Assemblywoman Jean-Pierre Helps Repeal ‘Walking While Trans’ Loitering Law

Assemblywoman Kimberly Jean-Pierre (D-Wheatley Heights) announced that she co-sponsored and helped pass legislation to repeal an anti-loitering statute from the New York penal code, commonly known as the “Walking While Trans” law (A.3355).

“Repealing this discriminatory law helps protect women, especially transgender women of color, from being unfairly targeted for how they look or dress,” Jean-Pierre said. “Women have been arrested for simply walking home, talking with friends or even standing outside their home under this vague statute. By repealing the ‘Walking While Trans’ ban, we can help ensure all New Yorkers are treated equally and fairly by the criminal justice system.”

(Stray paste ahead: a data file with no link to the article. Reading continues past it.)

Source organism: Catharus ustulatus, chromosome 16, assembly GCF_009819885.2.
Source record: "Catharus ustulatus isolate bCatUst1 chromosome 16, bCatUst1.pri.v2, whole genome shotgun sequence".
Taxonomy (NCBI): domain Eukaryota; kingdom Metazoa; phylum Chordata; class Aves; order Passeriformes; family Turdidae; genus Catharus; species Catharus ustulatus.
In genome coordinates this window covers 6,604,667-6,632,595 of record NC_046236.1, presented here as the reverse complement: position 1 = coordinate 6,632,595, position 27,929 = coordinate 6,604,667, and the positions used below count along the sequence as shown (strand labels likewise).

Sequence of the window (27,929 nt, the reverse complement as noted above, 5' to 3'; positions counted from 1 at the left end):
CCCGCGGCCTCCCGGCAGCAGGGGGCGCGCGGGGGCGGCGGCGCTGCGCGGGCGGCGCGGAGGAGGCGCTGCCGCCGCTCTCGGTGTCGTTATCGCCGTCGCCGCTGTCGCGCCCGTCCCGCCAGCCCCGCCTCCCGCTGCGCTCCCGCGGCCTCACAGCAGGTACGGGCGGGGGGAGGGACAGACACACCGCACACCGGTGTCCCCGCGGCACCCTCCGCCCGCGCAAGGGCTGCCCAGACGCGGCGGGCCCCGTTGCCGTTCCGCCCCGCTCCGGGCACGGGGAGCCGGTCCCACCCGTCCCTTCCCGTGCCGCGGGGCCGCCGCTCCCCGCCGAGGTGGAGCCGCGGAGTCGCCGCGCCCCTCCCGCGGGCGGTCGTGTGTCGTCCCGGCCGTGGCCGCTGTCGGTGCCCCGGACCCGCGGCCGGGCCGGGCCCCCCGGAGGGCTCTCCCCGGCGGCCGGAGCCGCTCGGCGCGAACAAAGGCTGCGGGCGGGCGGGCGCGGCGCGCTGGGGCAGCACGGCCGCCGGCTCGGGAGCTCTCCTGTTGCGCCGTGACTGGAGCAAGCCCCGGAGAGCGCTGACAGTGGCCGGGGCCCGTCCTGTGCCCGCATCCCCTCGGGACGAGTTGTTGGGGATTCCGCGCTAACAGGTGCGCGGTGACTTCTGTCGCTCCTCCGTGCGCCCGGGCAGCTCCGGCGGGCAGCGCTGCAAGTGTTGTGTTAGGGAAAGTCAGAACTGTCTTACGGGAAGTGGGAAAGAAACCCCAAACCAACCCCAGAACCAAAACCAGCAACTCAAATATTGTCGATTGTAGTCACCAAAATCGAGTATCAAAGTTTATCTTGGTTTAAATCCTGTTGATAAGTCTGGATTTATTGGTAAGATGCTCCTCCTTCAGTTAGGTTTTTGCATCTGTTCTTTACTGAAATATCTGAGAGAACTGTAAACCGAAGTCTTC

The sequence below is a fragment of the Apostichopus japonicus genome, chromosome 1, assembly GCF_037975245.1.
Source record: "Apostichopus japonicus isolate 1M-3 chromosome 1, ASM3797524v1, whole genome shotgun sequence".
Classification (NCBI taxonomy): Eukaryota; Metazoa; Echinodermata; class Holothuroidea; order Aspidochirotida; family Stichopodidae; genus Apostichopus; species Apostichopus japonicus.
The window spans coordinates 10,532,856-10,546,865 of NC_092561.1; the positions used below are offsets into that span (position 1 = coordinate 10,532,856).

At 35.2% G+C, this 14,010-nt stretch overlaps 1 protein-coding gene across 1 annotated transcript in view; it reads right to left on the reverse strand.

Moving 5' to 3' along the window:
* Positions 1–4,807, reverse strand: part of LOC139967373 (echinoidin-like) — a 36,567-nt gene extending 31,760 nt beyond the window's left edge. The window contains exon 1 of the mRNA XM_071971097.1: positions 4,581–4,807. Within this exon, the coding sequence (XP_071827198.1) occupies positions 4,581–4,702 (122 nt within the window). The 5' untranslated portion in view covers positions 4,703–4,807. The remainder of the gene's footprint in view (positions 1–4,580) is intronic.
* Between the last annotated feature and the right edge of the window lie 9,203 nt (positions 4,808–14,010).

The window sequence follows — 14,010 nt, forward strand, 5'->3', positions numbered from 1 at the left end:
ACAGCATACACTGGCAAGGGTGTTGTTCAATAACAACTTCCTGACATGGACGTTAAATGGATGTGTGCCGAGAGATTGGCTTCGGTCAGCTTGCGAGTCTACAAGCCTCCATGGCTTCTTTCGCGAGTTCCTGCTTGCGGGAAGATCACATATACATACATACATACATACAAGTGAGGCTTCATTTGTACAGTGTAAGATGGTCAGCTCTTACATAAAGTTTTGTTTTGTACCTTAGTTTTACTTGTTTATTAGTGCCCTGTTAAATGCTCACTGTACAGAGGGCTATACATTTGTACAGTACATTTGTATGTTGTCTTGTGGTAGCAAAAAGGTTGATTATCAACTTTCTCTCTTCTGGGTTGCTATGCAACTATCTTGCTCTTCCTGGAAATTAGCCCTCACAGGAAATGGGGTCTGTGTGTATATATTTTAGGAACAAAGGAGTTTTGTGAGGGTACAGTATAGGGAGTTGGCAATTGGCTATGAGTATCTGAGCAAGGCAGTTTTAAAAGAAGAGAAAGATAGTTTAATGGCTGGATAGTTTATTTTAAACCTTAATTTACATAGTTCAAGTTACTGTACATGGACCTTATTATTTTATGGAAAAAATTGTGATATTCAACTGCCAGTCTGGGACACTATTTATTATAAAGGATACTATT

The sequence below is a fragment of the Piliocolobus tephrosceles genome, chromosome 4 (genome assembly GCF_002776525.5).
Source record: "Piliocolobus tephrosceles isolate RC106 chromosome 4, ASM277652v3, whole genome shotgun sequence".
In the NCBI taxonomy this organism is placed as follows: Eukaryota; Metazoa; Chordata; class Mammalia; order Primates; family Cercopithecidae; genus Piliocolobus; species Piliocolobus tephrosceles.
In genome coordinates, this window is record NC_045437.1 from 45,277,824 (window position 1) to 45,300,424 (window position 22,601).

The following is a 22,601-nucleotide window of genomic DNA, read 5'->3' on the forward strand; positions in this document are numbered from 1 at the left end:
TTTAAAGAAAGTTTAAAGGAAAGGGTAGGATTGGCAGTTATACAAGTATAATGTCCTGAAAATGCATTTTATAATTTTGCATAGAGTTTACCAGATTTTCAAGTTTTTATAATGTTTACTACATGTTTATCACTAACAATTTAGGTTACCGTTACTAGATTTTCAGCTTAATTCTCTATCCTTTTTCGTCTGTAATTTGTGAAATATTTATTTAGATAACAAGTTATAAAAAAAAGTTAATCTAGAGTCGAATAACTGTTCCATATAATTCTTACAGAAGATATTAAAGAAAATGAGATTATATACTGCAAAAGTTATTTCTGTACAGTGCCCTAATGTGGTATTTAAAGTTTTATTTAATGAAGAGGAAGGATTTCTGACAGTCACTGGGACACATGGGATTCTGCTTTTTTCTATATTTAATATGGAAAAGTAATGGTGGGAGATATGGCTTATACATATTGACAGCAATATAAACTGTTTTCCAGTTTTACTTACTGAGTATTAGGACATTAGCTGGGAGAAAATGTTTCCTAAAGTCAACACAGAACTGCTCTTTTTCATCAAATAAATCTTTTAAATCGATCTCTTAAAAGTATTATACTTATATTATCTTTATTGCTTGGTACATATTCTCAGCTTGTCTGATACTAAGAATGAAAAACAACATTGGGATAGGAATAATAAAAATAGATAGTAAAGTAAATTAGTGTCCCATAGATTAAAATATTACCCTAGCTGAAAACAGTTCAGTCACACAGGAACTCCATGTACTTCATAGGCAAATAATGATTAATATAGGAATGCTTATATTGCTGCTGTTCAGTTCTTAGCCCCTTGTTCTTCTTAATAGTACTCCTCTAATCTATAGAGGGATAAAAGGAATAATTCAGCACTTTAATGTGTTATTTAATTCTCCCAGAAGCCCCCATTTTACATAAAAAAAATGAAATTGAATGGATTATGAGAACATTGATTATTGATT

The legislation repeals Section 240.37 of the penal code, which criminalizes loitering for the purpose of engaging in a prostitution offense. It’s important to note that repealing this statute does not legalize prostitution or hinder law enforcement efforts to combat human trafficking. Key law enforcement organizations even support the repeal, including the District Attorneys Association of the State of New York (DAASNY).

According to the state Division of Criminal Justice Services, 80% of people arrested under this law were women. Of those arrested, 49% were Black women and 42% were Latina.[1] While statistics are difficult to obtain on how many transgender women are unfairly targeted under this outdated law, several trans women have shared the harassment and humiliation they’ve suffered from law enforcement.[2]